You will travel to Þingvellir National Park (Unesco World Heritage centre), a remarkable geological site and the most historic site on the island. Bingvellir is the site of the world’s oldest democratic parliament Albingi founded in 930AD. Þingvellir is geologically remarkable and the tectonic plate boundaries form breathtaking scenery.The beautiful canyon running through the park is actually the meeting point of two of the earth’s tectonic plates and bingvellir’s combination of natural phenomena and historical significance make it inseparable from the fabric of Icelandic national like.
Finally, make your way to Skálholt church, the ancient seat of the Icelandic bishops, before traveling back to Reykjavík.
South Coast Tour
The drive from Reykjavik over the mountain pass offers a magnificent view of the wide plains formed by glacial now fertile farmland in South Iceland. As you travel towards the east you pass through small villages and farmlands to the majestic mountains towering over the coast and see the snow shrouded Hekla, the country’s most active volcano and the towering ice capped strato volcano Eyjafjallajökull. Back in 2010 the eruption of Iceland’s caused havoc, producing a colossal ash cloud which stopped air traffic across Europe for days on end. The lava meeting the ice atop Eyjafjallajökull created an explosive reaction and pumped vast quantities of ash high into the sky.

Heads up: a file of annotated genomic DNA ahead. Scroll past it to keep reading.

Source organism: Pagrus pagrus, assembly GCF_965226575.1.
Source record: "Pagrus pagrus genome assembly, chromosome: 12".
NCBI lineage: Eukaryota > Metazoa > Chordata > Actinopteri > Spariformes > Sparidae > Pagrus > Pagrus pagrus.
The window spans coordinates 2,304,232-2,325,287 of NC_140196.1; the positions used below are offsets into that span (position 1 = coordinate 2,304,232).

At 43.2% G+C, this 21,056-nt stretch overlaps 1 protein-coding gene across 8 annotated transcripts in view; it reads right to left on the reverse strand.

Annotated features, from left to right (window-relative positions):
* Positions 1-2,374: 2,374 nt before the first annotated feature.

The Eyjafjallajökull visitor centre shows a film about a family's struggle with the eruption of Eyjafjallajökull in 2010. The farm had been spared for the most part - cleanup was quite a feat but the farm is back now. It is inspirational to witness the resilience of it's people.
The Blue Lagoon geothermal spa is one of the most visited attractions in Iceland. This man- made oasis in the lava is located in a lava field in Grindavík on the Reykjanes Peninsula, southwestern Iceland. Named one of National Geographic’s “25 Wonders of the World,” Blue Lagoon has developed an exclusive range of products and services based on its geothermal seawater known for its healing effect and active ingredients including minerals, silica and algae. In addition to relaxing in the lagoon, guests have access to steam baths and sauna. The facilities at the Blue lagoon include modern changing rooms and showers, an indoor geothermal pool, a winter garden, restaurant and other services
The extreme dark of the Icelandic winter has a few perks. Between September and April, Iceland is treated to a magnificent natural display: the phenomenon of aurora borealis, named after the Roman goddess of dawn, Aurora, and the Greek name for the north wind, Boreas. This is what we commonly call the Northern Lights.